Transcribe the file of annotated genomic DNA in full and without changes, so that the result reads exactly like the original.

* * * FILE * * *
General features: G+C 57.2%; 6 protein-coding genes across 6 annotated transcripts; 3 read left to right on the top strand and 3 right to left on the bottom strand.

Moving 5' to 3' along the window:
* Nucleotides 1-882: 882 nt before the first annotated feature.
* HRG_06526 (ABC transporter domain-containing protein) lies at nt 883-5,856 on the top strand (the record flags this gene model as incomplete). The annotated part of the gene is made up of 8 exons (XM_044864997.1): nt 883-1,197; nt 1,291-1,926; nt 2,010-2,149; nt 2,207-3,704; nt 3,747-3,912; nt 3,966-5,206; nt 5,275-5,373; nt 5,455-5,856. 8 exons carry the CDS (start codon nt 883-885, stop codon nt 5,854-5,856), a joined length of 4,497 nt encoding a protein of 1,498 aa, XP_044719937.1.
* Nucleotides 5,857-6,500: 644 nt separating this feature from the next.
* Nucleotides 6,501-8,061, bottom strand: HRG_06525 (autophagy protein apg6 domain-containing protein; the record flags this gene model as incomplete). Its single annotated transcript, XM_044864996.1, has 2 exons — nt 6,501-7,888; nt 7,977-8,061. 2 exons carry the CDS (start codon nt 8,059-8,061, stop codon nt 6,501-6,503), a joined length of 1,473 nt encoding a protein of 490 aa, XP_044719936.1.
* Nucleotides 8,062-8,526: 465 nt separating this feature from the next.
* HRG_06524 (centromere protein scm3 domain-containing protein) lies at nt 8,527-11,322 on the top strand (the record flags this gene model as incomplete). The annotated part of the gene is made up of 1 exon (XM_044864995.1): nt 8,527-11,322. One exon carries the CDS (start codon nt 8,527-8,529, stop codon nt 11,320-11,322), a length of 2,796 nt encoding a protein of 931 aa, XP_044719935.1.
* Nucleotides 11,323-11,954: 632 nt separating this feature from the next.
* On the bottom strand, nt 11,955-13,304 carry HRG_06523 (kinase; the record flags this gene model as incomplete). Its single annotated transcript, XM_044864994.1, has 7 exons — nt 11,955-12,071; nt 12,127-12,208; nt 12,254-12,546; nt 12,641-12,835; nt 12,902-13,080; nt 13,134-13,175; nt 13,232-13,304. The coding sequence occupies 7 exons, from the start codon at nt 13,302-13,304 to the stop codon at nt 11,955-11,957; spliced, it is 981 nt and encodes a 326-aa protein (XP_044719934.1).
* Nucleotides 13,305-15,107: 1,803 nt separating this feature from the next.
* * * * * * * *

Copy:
General features: G+C 57.2%; 6 protein-coding genes across 6 annotated transcripts; 3 read left to right on the top strand and 3 right to left on the bottom strand.

Moving 5' to 3' along the window:
* Nucleotides 1-882: 882 nt before the first annotated feature.
* HRG_06526 (ABC transporter domain-containing protein) lies at nt 883-5,856 on the top strand (the record flags this gene model as incomplete). The annotated part of the gene is made up of 8 exons (XM_044864997.1): nt 883-1,197; nt 1,291-1,926; nt 2,010-2,149; nt 2,207-3,704; nt 3,747-3,912; nt 3,966-5,206; nt 5,275-5,373; nt 5,455-5,856. 8 exons carry the CDS (start codon nt 883-885, stop codon nt 5,854-5,856), a joined length of 4,497 nt encoding a protein of 1,498 aa, XP_044719937.1.
* Nucleotides 5,857-6,500: 644 nt separating this feature from the next.
* Nucleotides 6,501-8,061, bottom strand: HRG_06525 (autophagy protein apg6 domain-containing protein; the record flags this gene model as incomplete). Its single annotated transcript, XM_044864996.1, has 2 exons — nt 6,501-7,888; nt 7,977-8,061. 2 exons carry the CDS (start codon nt 8,059-8,061, stop codon nt 6,501-6,503), a joined length of 1,473 nt encoding a protein of 490 aa, XP_044719936.1.
* Nucleotides 8,062-8,526: 465 nt separating this feature from the next.
* HRG_06524 (centromere protein scm3 domain-containing protein) lies at nt 8,527-11,322 on the top strand (the record flags this gene model as incomplete). The annotated part of the gene is made up of 1 exon (XM_044864995.1): nt 8,527-11,322. One exon carries the CDS (start codon nt 8,527-8,529, stop codon nt 11,320-11,322), a length of 2,796 nt encoding a protein of 931 aa, XP_044719935.1.
* Nucleotides 11,323-11,954: 632 nt separating this feature from the next.
* On the bottom strand, nt 11,955-13,304 carry HRG_06523 (kinase; the record flags this gene model as incomplete). Its single annotated transcript, XM_044864994.1, has 7 exons — nt 11,955-12,071; nt 12,127-12,208; nt 12,254-12,546; nt 12,641-12,835; nt 12,902-13,080; nt 13,134-13,175; nt 13,232-13,304. The coding sequence occupies 7 exons, from the start codon at nt 13,302-13,304 to the stop codon at nt 11,955-11,957; spliced, it is 981 nt and encodes a 326-aa protein (XP_044719934.1).
* Nucleotides 13,305-15,107: 1,803 nt separating this feature from the next.